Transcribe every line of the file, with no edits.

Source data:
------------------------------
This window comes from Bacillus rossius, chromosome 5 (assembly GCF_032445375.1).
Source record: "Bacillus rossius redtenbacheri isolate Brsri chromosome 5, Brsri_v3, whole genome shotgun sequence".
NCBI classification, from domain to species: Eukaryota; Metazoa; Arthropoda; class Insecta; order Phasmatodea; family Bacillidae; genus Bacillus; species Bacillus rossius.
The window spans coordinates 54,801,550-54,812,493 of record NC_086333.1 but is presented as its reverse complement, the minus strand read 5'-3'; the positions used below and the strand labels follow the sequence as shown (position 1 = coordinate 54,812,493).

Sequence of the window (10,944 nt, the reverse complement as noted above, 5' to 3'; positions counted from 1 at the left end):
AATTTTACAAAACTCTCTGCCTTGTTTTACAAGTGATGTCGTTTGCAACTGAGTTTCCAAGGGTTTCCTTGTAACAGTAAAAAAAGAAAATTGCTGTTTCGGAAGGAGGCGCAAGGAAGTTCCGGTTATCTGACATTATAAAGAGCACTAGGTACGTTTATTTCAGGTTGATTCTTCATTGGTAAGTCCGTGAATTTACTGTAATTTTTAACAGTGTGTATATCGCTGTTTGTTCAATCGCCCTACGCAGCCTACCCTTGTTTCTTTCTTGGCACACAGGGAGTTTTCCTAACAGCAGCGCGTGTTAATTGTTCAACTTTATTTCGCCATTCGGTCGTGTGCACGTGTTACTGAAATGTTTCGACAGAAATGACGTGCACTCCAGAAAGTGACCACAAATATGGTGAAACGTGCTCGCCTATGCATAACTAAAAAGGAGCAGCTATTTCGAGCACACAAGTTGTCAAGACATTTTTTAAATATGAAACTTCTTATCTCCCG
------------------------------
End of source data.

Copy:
This window comes from Bacillus rossius, chromosome 5 (assembly GCF_032445375.1).
Source record: "Bacillus rossius redtenbacheri isolate Brsri chromosome 5, Brsri_v3, whole genome shotgun sequence".
NCBI classification, from domain to species: Eukaryota; Metazoa; Arthropoda; class Insecta; order Phasmatodea; family Bacillidae; genus Bacillus; species Bacillus rossius.
The window spans coordinates 54,801,550-54,812,493 of record NC_086333.1 but is presented as its reverse complement, the minus strand read 5'-3'; the positions used below and the strand labels follow the sequence as shown (position 1 = coordinate 54,812,493).

Sequence of the window (10,944 nt, the reverse complement as noted above, 5' to 3'; positions counted from 1 at the left end):
AATTTTACAAAACTCTCTGCCTTGTTTTACAAGTGATGTCGTTTGCAACTGAGTTTCCAAGGGTTTCCTTGTAACAGTAAAAAAAGAAAATTGCTGTTTCGGAAGGAGGCGCAAGGAAGTTCCGGTTATCTGACATTATAAAGAGCACTAGGTACGTTTATTTCAGGTTGATTCTTCATTGGTAAGTCCGTGAATTTACTGTAATTTTTAACAGTGTGTATATCGCTGTTTGTTCAATCGCCCTACGCAGCCTACCCTTGTTTCTTTCTTGGCACACAGGGAGTTTTCCTAACAGCAGCGCGTGTTAATTGTTCAACTTTATTTCGCCATTCGGTCGTGTGCACGTGTTACTGAAATGTTTCGACAGAAATGACGTGCACTCCAGAAAGTGACCACAAATATGGTGAAACGTGCTCGCCTATGCATAACTAAAAAGGAGCAGCTATTTCGAGCACACAAGTTGTCAAGACATTTTTTAAATATGAAACTTCTTATCTCCCG